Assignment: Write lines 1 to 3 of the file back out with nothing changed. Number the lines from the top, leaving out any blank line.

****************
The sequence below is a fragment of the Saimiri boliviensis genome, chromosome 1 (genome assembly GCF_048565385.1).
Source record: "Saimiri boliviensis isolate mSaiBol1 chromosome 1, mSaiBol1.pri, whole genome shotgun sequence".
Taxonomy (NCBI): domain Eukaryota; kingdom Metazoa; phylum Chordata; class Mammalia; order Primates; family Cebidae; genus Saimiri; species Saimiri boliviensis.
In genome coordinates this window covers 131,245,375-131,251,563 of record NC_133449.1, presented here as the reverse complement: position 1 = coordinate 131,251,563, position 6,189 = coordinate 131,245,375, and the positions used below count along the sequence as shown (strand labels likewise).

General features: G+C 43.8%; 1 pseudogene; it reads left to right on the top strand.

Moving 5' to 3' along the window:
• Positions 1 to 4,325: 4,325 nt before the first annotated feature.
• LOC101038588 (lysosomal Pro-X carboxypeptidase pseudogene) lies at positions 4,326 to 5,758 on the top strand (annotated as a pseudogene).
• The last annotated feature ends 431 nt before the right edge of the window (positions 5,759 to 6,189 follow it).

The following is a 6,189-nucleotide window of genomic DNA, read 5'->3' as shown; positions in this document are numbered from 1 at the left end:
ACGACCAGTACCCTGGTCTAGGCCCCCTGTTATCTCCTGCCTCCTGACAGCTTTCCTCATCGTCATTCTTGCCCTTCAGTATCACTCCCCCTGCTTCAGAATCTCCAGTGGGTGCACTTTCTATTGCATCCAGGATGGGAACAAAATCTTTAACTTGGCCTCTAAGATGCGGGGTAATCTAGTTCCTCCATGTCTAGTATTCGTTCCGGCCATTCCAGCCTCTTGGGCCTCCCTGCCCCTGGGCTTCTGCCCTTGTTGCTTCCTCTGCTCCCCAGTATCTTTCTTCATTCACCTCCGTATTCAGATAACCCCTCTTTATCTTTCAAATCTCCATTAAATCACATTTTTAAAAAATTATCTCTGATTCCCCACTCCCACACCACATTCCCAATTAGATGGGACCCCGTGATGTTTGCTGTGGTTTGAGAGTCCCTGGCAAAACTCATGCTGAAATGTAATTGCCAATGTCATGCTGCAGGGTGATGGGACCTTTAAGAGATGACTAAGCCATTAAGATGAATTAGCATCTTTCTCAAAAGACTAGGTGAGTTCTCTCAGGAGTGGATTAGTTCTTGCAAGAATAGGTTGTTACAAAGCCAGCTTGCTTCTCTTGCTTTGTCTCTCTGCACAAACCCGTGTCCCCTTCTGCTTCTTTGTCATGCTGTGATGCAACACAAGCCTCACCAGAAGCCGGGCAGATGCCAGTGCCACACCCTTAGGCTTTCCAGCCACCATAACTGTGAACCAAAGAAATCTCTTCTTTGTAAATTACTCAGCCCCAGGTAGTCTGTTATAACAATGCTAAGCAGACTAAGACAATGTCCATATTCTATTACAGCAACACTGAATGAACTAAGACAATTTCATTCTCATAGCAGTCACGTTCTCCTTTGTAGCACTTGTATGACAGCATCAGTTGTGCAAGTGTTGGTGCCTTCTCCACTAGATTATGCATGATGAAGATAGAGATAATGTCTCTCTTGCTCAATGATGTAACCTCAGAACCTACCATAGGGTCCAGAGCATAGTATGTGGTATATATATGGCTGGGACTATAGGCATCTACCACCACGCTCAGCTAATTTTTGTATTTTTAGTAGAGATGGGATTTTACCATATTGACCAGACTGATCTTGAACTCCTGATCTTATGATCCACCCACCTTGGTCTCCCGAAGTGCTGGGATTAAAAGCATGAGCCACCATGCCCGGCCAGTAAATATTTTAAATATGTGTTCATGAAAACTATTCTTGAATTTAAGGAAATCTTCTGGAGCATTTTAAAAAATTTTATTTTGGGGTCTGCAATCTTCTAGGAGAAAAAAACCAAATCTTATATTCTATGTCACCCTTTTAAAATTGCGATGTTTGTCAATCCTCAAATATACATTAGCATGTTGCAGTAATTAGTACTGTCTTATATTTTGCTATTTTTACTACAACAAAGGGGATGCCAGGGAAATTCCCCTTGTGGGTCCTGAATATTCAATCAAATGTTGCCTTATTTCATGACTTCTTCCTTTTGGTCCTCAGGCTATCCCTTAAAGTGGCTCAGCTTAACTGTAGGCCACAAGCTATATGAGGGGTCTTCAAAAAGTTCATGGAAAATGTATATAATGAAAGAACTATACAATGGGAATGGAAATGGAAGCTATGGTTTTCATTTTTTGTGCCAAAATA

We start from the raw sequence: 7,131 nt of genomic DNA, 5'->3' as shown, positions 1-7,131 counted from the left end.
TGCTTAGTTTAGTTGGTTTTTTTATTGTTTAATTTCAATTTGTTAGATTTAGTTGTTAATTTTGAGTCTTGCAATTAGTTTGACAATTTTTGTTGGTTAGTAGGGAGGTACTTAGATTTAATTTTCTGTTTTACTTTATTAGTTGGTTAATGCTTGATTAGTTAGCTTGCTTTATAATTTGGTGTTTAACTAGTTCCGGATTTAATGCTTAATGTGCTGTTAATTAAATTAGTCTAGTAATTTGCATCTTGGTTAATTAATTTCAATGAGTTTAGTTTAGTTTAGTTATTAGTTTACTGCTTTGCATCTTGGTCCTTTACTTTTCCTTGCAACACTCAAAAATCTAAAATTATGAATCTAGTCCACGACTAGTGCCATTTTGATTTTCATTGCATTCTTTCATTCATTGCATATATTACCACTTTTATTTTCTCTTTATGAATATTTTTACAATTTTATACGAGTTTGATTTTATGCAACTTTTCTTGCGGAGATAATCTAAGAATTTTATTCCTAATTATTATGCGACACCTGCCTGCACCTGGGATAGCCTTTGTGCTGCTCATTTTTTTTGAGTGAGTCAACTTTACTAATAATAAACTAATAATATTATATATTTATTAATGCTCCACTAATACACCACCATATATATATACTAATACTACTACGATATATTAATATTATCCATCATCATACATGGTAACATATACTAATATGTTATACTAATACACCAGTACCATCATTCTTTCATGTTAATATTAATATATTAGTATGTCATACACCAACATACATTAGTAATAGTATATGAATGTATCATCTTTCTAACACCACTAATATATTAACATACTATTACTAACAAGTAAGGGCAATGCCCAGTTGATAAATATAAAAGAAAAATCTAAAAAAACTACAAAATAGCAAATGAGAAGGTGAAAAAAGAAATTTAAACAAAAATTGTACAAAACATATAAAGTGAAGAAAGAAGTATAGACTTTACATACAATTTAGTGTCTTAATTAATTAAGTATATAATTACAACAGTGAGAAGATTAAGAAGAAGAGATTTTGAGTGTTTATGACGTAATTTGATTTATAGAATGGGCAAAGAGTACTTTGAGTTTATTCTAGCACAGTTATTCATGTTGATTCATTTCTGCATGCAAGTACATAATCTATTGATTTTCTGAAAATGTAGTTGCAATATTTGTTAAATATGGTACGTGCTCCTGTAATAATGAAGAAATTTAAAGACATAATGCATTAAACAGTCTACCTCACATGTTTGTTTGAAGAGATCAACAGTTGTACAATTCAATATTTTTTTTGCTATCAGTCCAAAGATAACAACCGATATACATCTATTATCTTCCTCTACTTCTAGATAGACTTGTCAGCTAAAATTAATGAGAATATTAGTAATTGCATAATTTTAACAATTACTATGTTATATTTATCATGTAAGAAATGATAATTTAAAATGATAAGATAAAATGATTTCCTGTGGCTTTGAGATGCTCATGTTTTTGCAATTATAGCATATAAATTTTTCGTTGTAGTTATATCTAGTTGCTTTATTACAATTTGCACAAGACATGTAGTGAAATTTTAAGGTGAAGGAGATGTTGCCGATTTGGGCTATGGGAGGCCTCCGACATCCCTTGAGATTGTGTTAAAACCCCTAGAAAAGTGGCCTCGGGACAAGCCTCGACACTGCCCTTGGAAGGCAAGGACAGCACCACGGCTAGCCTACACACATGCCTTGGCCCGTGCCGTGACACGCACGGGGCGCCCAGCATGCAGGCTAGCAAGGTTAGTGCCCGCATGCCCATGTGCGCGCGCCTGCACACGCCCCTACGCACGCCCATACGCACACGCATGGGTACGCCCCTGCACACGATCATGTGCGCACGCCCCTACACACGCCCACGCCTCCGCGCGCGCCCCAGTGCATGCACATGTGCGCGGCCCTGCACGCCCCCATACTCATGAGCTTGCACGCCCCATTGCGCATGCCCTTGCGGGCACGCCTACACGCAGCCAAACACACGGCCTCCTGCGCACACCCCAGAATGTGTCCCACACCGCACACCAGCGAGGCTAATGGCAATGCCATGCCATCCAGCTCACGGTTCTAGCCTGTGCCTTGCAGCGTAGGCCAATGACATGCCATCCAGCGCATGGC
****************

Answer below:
The sequence below is a fragment of the Saimiri boliviensis genome, chromosome 1 (genome assembly GCF_048565385.1).
Source record: "Saimiri boliviensis isolate mSaiBol1 chromosome 1, mSaiBol1.pri, whole genome shotgun sequence".
Taxonomy (NCBI): domain Eukaryota; kingdom Metazoa; phylum Chordata; class Mammalia; order Primates; family Cebidae; genus Saimiri; species Saimiri boliviensis.